Dodgers starter Scott Kazmir, battling hip stiffness, has been held out of Cactus League action for the past 10 days. He threw five simulated innings on Thursday, racking up 71 pitches and his fastball velocity sat at 82-83 MPH, Bill Plunkett of the Orange County Register reports. The low velocity has manager Dave Roberts concerned, Plunkett adds.
Kazmir, 33, made 26 starts last year, finishing with a 4.56 ERA and a 134/52 K/BB ratio in 136 1/3 innings. He averaged 91.4 MPH on his fastball, which was actually his highest figure since 2013 when he returned to the majors with the Indians. That he’s only at 82-83 MPH more than halfway through spring training is rightly sounding alarm bells for Roberts.
The Dodgers’ starting rotation is not the most dependable when it comes to health. Brandon McCarthy, Hyun-Jin Ryu, and Alex Wood were all injured last season and are now vying for rotation consideration. Ace Clayton Kershaw made only 21 starts last season due to a back injury. No. 2 starter Rich Hill battled blister issues in the second half last year as well.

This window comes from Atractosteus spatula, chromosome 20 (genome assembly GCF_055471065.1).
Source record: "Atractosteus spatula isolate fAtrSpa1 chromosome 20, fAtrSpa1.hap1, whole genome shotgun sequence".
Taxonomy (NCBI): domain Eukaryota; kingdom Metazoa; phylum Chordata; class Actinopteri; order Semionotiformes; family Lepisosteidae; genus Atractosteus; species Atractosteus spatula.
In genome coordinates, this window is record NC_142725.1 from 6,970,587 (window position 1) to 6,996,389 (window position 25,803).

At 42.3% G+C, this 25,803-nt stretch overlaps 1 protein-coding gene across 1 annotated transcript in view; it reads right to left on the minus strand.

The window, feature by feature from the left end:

Yesterday it was reported that the Washington Nationals would cut the weekly stipend paid to their minor leaguers from $400 a week to $300 per week through the end of June.
For frame of reference, MLB had agreed to pay all minor leaguers $400 per week through May 31. Several teams have agreed to extend that, with the Royals and Twins agreeing to do it all the way through the end of August. The Oakland A’s decided to stop the payments in their entirety as of today. The Nationals were unique in cutting $100 off of the checks.
The A’s and the Nationals have taken a great amount of flak for what they’ve done. The Nats move was immediately countered by Nationals major league players announcing that they would cover what the organization would not.
The A’s are, apparently, still sticking to their plan. The Nats, however, have reversed course:
One can easily imagine a situation in which Nats ownership just decided, cold-heartedly, to lop that hundred bucks off of each minor league check and not worry about a moment longer. What’s harder to imagine is what seems to have actually happened: the Nats did it without realizing that anyone would take issue with it, were surprised by the blowback, and then reversed course. Like, what kind of a bubble where they living in that they did not think people would consider that a low-rent thing to do?
In any event, good move, Nats, even if I cannot even begin to comprehend your thought process.